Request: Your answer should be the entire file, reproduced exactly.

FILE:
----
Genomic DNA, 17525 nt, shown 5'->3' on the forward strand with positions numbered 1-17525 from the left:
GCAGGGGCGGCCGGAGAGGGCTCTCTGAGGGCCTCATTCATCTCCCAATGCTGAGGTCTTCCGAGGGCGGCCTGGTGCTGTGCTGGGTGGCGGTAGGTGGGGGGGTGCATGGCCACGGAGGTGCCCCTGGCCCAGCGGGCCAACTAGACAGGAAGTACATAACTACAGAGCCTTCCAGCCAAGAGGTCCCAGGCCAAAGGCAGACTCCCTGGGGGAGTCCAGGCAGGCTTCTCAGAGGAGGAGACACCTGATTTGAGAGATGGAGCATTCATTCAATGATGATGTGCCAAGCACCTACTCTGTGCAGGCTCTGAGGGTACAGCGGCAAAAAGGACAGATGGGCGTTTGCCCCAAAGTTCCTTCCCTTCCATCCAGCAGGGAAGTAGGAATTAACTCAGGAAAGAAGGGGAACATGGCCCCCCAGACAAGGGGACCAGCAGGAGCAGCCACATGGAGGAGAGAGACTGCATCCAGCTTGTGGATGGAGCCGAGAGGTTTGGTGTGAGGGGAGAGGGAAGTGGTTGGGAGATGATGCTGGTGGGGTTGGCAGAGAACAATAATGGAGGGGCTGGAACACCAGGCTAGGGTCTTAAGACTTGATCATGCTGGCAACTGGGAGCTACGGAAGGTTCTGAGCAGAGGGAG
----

Genomic DNA, 17525 nt, shown 5'->3' on the forward strand with positions numbered 1-17525 from the left:
GCAGGGGCGGCCGGAGAGGGCTCTCTGAGGGCCTCATTCATCTCCCAATGCTGAGGTCTTCCGAGGGCGGCCTGGTGCTGTGCTGGGTGGCGGTAGGTGGGGGGGTGCATGGCCACGGAGGTGCCCCTGGCCCAGCGGGCCAACTAGACAGGAAGTACATAACTACAGAGCCTTCCAGCCAAGAGGTCCCAGGCCAAAGGCAGACTCCCTGGGGGAGTCCAGGCAGGCTTCTCAGAGGAGGAGACACCTGATTTGAGAGATGGAGCATTCATTCAATGATGATGTGCCAAGCACCTACTCTGTGCAGGCTCTGAGGGTACAGCGGCAAAAAGGACAGATGGGCGTTTGCCCCAAAGTTCCTTCCCTTCCATCCAGCAGGGAAGTAGGAATTAACTCAGGAAAGAAGGGGAACATGGCCCCCCAGACAAGGGGACCAGCAGGAGCAGCCACATGGAGGAGAGAGACTGCATCCAGCTTGTGGATGGAGCCGAGAGGTTTGGTGTGAGGGGAGAGGGAAGTGGTTGGGAGATGATGCTGGTGGGGTTGGCAGAGAACAATAATGGAGGGGCTGGAACACCAGGCTAGGGTCTTAAGACTTGATCATGCTGGCAACTGGGAGCTACGGAAGGTTCTGAGCAGAGGGAG